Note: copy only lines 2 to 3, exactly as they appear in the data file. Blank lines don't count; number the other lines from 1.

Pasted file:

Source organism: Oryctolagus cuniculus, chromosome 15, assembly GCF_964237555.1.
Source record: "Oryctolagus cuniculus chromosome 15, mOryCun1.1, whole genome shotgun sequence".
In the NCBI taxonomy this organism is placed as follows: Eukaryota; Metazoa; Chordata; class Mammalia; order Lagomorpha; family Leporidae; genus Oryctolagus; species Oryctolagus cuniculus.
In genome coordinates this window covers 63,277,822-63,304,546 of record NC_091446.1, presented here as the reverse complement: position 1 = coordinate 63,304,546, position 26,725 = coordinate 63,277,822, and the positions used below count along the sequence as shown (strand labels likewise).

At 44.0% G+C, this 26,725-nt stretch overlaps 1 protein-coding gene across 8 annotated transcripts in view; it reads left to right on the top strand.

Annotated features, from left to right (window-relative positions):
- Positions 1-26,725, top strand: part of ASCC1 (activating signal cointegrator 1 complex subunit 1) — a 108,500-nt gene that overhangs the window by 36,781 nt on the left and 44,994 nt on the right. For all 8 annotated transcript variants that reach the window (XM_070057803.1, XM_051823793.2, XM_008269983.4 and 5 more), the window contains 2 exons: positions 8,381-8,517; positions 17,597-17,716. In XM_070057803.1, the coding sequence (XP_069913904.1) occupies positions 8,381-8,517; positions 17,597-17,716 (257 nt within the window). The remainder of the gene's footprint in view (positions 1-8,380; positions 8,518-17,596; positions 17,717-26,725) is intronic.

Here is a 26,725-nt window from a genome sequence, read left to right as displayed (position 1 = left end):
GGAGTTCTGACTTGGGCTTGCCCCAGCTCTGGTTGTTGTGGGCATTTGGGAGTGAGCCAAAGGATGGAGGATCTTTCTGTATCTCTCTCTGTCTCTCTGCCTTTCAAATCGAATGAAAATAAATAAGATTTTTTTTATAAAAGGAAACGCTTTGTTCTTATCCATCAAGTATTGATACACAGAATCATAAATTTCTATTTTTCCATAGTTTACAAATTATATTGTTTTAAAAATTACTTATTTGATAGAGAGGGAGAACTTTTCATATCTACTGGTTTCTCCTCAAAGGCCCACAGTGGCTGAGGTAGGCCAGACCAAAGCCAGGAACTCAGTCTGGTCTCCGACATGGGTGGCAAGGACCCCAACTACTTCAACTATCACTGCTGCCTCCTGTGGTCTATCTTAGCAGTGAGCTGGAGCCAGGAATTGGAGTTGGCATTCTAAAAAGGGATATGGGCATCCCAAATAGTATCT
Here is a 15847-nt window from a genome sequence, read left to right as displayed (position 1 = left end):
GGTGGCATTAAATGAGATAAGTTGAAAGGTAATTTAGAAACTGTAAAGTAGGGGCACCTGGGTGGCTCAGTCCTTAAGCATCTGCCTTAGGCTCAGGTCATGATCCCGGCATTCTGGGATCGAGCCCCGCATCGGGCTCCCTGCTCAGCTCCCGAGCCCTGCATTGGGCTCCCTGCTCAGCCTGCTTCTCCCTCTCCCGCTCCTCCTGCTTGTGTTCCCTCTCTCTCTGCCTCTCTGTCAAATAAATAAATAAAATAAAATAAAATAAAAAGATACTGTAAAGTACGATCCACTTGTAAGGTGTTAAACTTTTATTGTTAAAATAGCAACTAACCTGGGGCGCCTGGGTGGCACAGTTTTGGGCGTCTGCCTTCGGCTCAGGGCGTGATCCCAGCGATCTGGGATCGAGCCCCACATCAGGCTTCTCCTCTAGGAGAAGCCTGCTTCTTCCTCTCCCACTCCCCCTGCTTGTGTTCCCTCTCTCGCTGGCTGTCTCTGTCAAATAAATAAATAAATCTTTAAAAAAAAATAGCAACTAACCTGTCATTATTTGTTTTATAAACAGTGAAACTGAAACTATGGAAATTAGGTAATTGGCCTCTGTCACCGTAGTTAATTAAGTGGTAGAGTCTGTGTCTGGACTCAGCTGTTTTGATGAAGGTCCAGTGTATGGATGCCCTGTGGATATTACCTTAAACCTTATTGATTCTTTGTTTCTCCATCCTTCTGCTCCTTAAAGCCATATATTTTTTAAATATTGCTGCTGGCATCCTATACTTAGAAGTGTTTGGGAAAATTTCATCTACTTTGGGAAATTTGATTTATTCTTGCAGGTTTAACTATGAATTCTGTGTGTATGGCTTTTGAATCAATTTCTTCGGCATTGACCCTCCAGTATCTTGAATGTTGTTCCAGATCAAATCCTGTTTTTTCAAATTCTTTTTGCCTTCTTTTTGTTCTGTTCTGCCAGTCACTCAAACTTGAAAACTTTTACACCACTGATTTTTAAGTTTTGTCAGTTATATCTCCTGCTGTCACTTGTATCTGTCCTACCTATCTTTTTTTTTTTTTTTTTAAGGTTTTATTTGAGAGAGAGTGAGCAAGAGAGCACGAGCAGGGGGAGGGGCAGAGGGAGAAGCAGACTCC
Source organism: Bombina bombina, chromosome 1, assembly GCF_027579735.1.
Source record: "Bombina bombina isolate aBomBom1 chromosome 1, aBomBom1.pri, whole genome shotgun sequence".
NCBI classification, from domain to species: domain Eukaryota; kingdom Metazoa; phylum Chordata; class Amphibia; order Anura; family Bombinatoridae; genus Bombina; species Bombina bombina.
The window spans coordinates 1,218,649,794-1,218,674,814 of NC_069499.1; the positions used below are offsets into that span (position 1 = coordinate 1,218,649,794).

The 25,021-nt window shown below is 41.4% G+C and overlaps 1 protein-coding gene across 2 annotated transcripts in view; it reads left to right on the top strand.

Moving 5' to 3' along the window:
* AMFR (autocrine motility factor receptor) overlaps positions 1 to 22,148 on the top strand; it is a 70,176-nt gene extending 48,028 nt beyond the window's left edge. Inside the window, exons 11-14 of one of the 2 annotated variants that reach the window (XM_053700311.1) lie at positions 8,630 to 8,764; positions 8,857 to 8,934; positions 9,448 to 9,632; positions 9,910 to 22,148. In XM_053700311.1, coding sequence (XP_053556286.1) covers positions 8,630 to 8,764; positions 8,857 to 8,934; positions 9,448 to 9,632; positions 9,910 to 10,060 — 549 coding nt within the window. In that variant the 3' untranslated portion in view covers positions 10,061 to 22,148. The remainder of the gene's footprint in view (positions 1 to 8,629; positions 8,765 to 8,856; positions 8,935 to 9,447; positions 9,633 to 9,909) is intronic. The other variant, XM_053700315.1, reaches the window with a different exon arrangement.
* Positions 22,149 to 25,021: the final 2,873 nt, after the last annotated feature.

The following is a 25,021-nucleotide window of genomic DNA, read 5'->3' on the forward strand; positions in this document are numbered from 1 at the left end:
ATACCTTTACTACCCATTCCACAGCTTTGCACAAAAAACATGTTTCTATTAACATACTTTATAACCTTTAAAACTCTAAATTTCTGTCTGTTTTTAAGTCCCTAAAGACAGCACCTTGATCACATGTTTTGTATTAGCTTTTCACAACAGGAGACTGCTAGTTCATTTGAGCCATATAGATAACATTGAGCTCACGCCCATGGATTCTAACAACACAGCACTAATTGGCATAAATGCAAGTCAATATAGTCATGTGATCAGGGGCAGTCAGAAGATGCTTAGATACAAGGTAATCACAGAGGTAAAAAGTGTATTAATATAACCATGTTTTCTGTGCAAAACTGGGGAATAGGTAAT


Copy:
Source record: "Oryctolagus cuniculus chromosome 15, mOryCun1.1, whole genome shotgun sequence".
In the NCBI taxonomy this organism is placed as follows: Eukaryota; Metazoa; Chordata; class Mammalia; order Lagomorpha; family Leporidae; genus Oryctolagus; species Oryctolagus cuniculus.